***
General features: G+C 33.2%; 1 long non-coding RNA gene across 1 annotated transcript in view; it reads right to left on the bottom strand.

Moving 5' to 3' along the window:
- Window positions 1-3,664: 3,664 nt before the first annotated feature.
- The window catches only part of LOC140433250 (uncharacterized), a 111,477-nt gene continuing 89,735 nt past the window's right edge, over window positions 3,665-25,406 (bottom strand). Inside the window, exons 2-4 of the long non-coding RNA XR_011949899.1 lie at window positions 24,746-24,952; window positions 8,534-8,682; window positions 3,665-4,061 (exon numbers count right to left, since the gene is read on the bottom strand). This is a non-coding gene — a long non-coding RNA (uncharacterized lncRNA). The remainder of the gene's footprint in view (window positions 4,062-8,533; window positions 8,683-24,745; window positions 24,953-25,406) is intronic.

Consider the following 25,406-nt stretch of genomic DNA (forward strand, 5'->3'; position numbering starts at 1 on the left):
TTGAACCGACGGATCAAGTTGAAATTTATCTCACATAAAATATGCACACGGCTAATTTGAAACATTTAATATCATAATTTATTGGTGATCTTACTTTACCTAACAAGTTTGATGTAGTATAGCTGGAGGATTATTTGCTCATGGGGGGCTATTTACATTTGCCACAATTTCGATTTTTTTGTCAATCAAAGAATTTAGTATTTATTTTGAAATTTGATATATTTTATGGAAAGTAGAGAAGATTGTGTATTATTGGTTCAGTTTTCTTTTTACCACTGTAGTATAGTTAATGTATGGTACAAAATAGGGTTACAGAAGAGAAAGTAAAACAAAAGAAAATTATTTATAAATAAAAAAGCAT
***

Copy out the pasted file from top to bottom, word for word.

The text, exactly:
General features: G+C 33.2%; 1 long non-coding RNA gene across 1 annotated transcript in view; it reads right to left on the bottom strand.

Moving 5' to 3' along the window:
- Window positions 1-3,664: 3,664 nt before the first annotated feature.
- The window catches only part of LOC140433250 (uncharacterized), a 111,477-nt gene continuing 89,735 nt past the window's right edge, over window positions 3,665-25,406 (bottom strand). Inside the window, exons 2-4 of the long non-coding RNA XR_011949899.1 lie at window positions 24,746-24,952; window positions 8,534-8,682; window positions 3,665-4,061 (exon numbers count right to left, since the gene is read on the bottom strand). This is a non-coding gene — a long non-coding RNA (uncharacterized lncRNA). The remainder of the gene's footprint in view (window positions 4,062-8,533; window positions 8,683-24,745; window positions 24,953-25,406) is intronic.

Consider the following 25,406-nt stretch of genomic DNA (forward strand, 5'->3'; position numbering starts at 1 on the left):
TTGAACCGACGGATCAAGTTGAAATTTATCTCACATAAAATATGCACACGGCTAATTTGAAACATTTAATATCATAATTTATTGGTGATCTTACTTTACCTAACAAGTTTGATGTAGTATAGCTGGAGGATTATTTGCTCATGGGGGGCTATTTACATTTGCCACAATTTCGATTTTTTTGTCAATCAAAGAATTTAGTATTTATTTTGAAATTTGATATATTTTATGGAAAGTAGAGAAGATTGTGTATTATTGGTTCAGTTTTCTTTTTACCACTGTAGTATAGTTAATGTATGGTACAAAATAGGGTTACAGAAGAGAAAGTAAAACAAAAGAAAATTATTTATAAATAAAAAAGCAT